Excerpt from The Rule: How I Beat the Odds in the Markets and in Life – and How You Can Too by Larry Hite, p. 84-91 (McGraw-Hill October 1, 2019).
How to get rich is always a very popular topic. But if you are in the markets, it is more important to learn how to lose money and not how to lose so big that you get wiped out in a moment. Why? Aspirations fight against reality.
Third Point's Dan Loeb discusses their new positions in a letter to investor reviewed by ValueWalk. Stay tuned for more coverage. Loeb notes some new purchases as follows: Third Point’s investment in Grab is an excellent example of our ability to “lifecycle invest” by being a thought and financial partner from growth capital stages to Read More
That’s fine. But we must also understand the pitfalls and threats. Sometimes we can see mistakes more clearly. Over the years, I have watched so many people lose fortunes (including myself), and it comes down to one thing, which is just the opposite of the rule I’ve given you. Instead of cutting your losses short and letting your profits run, people who lose a lot freeze when they have a setback. Their small losses turn into deep holes, like someone with a shovel who keeps digging while water fills the bottom and they can’t swim. I am alive financially because I cut my losses and became wealthy because I let my winners run.
I’ve collected eight of the most popular ways for you to lose money. Study well. If I were still a stand-up comic, I might perform these with a laugh drumbeat ba-dum after each. If you’re wondering which of these mistakes led me to lose millions, you’ll have to wait until the end. Number 8 is mine.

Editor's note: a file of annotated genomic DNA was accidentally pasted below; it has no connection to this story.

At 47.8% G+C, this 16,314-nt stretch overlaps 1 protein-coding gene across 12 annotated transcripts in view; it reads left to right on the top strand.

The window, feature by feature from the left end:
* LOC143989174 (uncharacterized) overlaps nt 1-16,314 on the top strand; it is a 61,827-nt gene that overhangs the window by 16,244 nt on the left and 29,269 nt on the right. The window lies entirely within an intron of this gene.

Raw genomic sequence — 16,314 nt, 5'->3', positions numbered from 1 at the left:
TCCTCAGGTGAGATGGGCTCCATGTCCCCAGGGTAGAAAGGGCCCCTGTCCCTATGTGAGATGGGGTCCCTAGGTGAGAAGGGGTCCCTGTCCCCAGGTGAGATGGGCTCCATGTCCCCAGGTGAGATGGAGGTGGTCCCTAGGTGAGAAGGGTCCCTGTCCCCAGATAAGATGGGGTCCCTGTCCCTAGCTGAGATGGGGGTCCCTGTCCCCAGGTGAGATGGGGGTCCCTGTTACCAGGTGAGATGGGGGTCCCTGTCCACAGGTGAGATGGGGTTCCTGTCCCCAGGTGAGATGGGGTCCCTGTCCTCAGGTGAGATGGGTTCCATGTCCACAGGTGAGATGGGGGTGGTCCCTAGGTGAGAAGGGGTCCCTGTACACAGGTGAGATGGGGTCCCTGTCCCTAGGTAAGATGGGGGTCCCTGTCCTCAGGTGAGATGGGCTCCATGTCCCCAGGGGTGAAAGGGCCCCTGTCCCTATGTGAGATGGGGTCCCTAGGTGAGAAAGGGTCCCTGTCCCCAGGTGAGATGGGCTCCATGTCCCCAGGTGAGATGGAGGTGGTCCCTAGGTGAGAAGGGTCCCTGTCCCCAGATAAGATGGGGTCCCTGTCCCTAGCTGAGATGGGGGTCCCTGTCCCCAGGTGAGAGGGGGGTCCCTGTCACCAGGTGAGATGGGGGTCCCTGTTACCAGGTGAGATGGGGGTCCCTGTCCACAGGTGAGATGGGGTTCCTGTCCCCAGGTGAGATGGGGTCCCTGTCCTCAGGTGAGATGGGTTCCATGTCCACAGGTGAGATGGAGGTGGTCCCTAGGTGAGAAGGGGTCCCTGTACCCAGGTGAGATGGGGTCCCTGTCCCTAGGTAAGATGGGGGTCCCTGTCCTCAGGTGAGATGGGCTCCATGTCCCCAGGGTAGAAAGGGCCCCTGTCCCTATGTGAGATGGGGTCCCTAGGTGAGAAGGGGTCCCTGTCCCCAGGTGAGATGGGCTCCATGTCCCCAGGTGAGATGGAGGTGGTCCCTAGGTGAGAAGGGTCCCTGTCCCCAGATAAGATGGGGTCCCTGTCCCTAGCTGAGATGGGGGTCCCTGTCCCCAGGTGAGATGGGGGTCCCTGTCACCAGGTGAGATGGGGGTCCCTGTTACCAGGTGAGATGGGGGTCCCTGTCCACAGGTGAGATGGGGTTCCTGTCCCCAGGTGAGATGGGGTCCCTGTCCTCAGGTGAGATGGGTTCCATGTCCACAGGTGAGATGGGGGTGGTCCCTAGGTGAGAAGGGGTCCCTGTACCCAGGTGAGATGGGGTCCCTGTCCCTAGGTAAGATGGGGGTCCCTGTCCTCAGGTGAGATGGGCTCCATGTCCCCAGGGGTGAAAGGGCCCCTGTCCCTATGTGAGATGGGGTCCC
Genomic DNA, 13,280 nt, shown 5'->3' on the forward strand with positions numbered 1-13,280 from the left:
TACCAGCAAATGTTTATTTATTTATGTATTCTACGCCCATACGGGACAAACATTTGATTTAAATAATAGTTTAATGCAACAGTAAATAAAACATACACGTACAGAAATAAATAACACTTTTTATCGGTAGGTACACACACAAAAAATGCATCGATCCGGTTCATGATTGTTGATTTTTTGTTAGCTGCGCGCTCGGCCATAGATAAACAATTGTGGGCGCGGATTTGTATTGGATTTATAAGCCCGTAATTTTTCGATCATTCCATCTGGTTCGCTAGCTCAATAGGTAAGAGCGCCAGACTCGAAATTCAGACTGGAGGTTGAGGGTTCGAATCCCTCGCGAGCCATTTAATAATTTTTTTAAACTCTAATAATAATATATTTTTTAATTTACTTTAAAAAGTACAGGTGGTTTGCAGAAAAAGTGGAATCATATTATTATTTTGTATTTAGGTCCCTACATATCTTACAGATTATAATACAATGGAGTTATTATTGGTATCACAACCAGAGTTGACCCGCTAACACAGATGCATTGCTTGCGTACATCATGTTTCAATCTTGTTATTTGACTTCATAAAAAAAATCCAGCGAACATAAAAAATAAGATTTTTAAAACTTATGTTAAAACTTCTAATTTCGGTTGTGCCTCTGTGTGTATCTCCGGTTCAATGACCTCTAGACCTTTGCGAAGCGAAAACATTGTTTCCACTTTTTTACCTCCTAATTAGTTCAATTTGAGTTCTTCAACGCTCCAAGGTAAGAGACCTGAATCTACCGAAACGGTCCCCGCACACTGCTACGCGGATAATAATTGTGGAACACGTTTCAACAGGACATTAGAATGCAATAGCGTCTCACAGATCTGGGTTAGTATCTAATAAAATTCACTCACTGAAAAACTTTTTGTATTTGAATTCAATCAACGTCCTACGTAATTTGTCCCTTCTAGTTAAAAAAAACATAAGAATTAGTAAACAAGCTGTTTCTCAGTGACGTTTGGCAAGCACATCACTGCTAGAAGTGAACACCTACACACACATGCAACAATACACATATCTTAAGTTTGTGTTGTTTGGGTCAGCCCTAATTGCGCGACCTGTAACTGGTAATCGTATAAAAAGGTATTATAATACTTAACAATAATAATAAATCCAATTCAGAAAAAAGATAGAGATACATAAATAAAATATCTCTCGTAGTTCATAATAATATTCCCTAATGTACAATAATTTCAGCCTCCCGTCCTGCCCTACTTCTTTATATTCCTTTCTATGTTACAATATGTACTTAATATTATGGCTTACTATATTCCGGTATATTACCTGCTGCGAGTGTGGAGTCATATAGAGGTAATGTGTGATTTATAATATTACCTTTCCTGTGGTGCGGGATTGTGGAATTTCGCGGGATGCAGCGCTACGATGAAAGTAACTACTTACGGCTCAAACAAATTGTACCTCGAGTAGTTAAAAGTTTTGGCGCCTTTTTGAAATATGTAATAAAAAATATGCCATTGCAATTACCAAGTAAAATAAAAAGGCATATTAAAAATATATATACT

Eight Ways To Lose Money
- Be a Genius
You know the wunderkid who dazzled his teachers, graduated magna cum laude, and had an IQ that could boil water? Of course he thinks he’s special—because he is.
Being a genius has given him so many advantages and so much praise. But the genius who goes to the best schools and achieves higher and higher status each year of life can face disadvantages in the market. For one thing, the market doesn’t care about how smart you are. It isn’t impressed by your grades or degrees. Remember, success in stocks, bonds, and commodities is not like figure skating where you get some points for executing difficult moves. In the markets only the final result counts, and it can be zero. That means you can be right most of the time, but still lose everything if you put too much on one wrong bet. The market won’t even say it’s sorry. I have observed that sometimes it’s the Ivy League people most of all who hang on to their losses to the point of self-destruction because they cannot comprehend that after all of their education they are just wrong.
- Assume the Market Owes You Money
I had a friend who made a great deal of money on sugar and got rich. But then he lost a lot of money on sugar. How did that happen? For the longest time, he had this idea that he had to get a big win in sugar. Why? Because sugar supposedly owed him money. He then kept betting on sugar for years but nothing ever came of it. Then one day, I noticed that sugar finally made a big leap. I called my friend and asked how it had gone for him, fully expecting to hear joy. But instead, his voice hesitated. “I missed the day to go in.” He had been so sure that sugar would make him whole again that he wasn’t paying attention to the actual facts. He wasn’t in it at the moment of right now.